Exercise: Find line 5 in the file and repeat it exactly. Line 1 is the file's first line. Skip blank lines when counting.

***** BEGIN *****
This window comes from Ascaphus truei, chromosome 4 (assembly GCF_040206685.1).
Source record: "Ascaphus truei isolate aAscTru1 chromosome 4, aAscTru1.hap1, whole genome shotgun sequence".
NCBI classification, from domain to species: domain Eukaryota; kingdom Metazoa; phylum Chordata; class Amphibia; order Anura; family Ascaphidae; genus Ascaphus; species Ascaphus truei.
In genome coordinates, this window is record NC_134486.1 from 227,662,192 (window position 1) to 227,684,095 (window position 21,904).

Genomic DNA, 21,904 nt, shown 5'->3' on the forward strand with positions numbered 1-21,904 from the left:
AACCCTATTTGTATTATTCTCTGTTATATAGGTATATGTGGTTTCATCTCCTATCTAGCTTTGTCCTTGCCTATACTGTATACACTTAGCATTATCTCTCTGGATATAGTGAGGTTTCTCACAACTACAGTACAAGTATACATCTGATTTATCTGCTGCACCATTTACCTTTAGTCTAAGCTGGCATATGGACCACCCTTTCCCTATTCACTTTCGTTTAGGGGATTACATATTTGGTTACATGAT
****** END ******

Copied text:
Genomic DNA, 21,904 nt, shown 5'->3' on the forward strand with positions numbered 1-21,904 from the left: